Its specialty design, which is open-cell foam with an egg crate pattern, is an excellent sound absorber. The noise reducer silencer can stop the spread of sound waves while still allowing air to flow through the duct system. It is ideal for reducing the loud sounds of carbon filtering systems and fans.

Different Types of Dust Collectors

There are a few different types of dust collectors in today’s market, with some being louder than others. Single-stage or two-stage systems are generally the most universal style with comparable components, but they have different configurations. Let’s look at these different types of dust collectors and their ability to be quieted.

Single-Stage Dust Collector

A single-stage is best used for small occasionally projects with very little sawdust fallout. Larger particles can jam or damage the impeller, but finer particles are able to infiltrate through the bearings and other moving parts. The impeller is generally made from nylon, plastic, or metal.

This type easily sucks up dust, wood particles, and other dirt into the collection bag. The single-stage dust collector like the Shop Fox 1hp for instance, is the most familiar style. It includes all the benefits of a single-stage design. The design allows air to escape while trapping most of the dust particles.

The design produces 78 decibels like most single-stage dust collectors. It helps to keep your workshop free and clear of dust particles. The portable design allows you to move it from one machine to the other without any difficulty.

The W1227 Shop Fox1hp features a safety switch with a removable key to protect against unauthorized use. To reduce the loudness of the machine, install the VIVOSUN Noise Reducer Silencer mentioned above within the running ducts.

Two-Stage Dust Collector

Two-stage dust collectors are configured differently and have two separate sections. The first-stage pulls the coarse dust into the top container or barrel, and then it drops down into the collection bin. Finer particles are then drawn up into the impeller and the fabric filter bag.

They are less likely to get clogged by large particles. In the first stage, the large particles are broken down to form fine dust. Therefore, the particles are fine before reaching the second-stage. These dust collector systems can be mounted to the wall or left sitting on the floor.

Two-stage dust collector like the Oneida Supercell can be very useful in the workshop. It includes all the advantages of a two-stage design. The Oneida Supercell high-efficiency cyclone separator removes 99 percent of the dust before it even reaches the filter.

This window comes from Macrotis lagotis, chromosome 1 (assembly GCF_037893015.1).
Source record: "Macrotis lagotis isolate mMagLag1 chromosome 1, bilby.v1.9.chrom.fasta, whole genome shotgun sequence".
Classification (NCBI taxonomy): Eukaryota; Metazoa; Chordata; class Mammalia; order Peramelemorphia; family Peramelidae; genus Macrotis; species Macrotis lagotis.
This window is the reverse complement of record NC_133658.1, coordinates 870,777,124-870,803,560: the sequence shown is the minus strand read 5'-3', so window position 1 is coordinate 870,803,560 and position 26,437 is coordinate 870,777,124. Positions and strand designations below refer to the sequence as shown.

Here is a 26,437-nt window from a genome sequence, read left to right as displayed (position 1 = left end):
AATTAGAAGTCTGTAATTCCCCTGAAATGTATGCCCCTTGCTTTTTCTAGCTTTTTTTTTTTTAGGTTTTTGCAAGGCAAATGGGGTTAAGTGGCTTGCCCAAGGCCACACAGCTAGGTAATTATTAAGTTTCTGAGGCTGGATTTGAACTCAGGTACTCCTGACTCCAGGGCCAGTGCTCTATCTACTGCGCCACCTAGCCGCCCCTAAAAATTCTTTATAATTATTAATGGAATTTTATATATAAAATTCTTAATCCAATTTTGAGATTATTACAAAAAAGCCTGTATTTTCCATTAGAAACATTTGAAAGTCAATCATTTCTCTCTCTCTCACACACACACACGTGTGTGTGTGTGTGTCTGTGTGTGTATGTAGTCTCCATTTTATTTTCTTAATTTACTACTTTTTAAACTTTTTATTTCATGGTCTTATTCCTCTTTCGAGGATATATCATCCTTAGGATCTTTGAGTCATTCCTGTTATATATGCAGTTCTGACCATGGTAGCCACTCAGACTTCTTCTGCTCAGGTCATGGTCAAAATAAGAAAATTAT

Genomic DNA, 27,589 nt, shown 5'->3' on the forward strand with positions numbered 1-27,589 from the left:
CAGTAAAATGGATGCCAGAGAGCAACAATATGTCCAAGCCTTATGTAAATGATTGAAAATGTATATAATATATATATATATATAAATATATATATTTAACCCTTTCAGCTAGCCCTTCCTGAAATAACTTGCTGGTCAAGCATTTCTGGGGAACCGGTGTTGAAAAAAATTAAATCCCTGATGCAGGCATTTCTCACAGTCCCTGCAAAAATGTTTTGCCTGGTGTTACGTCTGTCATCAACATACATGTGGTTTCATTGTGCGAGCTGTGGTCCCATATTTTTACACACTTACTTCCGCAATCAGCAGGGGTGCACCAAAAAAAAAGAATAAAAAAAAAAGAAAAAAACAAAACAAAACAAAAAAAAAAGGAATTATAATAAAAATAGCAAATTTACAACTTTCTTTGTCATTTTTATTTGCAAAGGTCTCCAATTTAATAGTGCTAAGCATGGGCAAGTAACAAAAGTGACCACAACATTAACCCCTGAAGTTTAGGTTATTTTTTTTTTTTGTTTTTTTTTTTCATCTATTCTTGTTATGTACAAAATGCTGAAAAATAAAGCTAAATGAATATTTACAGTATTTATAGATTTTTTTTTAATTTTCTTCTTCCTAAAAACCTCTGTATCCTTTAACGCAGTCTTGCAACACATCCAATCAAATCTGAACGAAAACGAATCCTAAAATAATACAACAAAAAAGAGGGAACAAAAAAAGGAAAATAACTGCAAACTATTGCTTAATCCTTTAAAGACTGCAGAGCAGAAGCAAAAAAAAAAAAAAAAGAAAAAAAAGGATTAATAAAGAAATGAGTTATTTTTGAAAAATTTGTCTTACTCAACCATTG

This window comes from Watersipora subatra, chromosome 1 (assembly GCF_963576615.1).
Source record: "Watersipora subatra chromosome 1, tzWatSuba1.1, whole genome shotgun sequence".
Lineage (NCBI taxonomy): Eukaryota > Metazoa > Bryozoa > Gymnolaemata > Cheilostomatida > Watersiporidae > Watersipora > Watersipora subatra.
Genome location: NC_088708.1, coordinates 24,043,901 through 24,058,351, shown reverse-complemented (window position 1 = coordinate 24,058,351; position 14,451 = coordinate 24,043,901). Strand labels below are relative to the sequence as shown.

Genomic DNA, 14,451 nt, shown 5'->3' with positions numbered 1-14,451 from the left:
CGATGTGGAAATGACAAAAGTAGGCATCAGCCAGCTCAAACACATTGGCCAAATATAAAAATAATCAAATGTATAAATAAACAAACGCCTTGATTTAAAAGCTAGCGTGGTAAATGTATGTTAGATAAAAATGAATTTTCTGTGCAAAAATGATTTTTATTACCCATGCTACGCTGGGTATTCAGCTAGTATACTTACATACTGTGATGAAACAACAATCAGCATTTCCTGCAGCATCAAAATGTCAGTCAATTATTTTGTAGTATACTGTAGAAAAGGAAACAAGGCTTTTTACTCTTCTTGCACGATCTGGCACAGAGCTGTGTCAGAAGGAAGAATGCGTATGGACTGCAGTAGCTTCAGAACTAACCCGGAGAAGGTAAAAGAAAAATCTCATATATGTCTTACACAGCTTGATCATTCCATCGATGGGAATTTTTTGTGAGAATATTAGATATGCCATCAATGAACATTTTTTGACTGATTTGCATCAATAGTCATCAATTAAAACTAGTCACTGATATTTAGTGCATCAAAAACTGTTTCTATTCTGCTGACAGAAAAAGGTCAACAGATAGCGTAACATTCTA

It has an unbeatable suction power, an integrated pulse filter cleaner, and an automatic dust bin level senor. The Oneida Supercell Dust Collector produces 80 decibels. It can be lowered by adding an Oneida Air System Silencer.

Dual-Stage Cyclone

The motor and impeller of a dual or two-stage cyclone are generally located at the top of the cone-shape canister. Underneath the cone-canister is a container or barrel that accumulates larger particles from the air stream. The finer dust particles are then sucked into the filtration system and impeller exhaust.

The debris never even reaches the impeller, enhancing the overall suction and exhaust air quality. When you have a more elongate cyclone body to your dust collector, it produces more circular turbulence, preventing materials from falling into the filtering system.

The dual-stage cyclone like the Jet JCDC Cyclone Dust Collector is the ideal dust eliminator for workshops. Its swivel canister makes it easy to move around the shop. It includes all the benefits of a dual-stage cyclone design.

Heavy debris is captured in a 30-gallon drum with quick-release levers and independent casters for quick and easy emptying. To lower the loud noise of a two-stage dust collector, you will need to purchase a silencer product that reduces the noise.

Another option would be to build walls around your dust collector. These two suggestions will help to reduce the noise of your dust collector by at least 50 percent or more. If you should choose to build interior walls around the dust collector, consider placing it in a corner.

With the dust collector in a corner, you can quickly put up a two-sided enclosure. The closure could be permanent or place a removable panel to allow access. You will want to be sure to use soundproofing materials to ensure the best noise reduction.

Some soundproofing materials that would be great to use for this project are rigid foamboard or acoustic foam. However, with your dust collector out of sight, you’ll want to check the levels of the canister frequently for emptying.

Final Thoughts

Quieting down the loud sounds coming from your dust collector is much easier than one may think. In fact, you have learned that very thing while reading this guide. Bear in mind; silencers are the key to your dust collector noise reduction.

To decrease noise levels even more, consider boxing in your dust collector by using soundproofing material. All of these suggestions can save you from hearing loss while also getting rid of your dust, dirt, and grim, so check them out.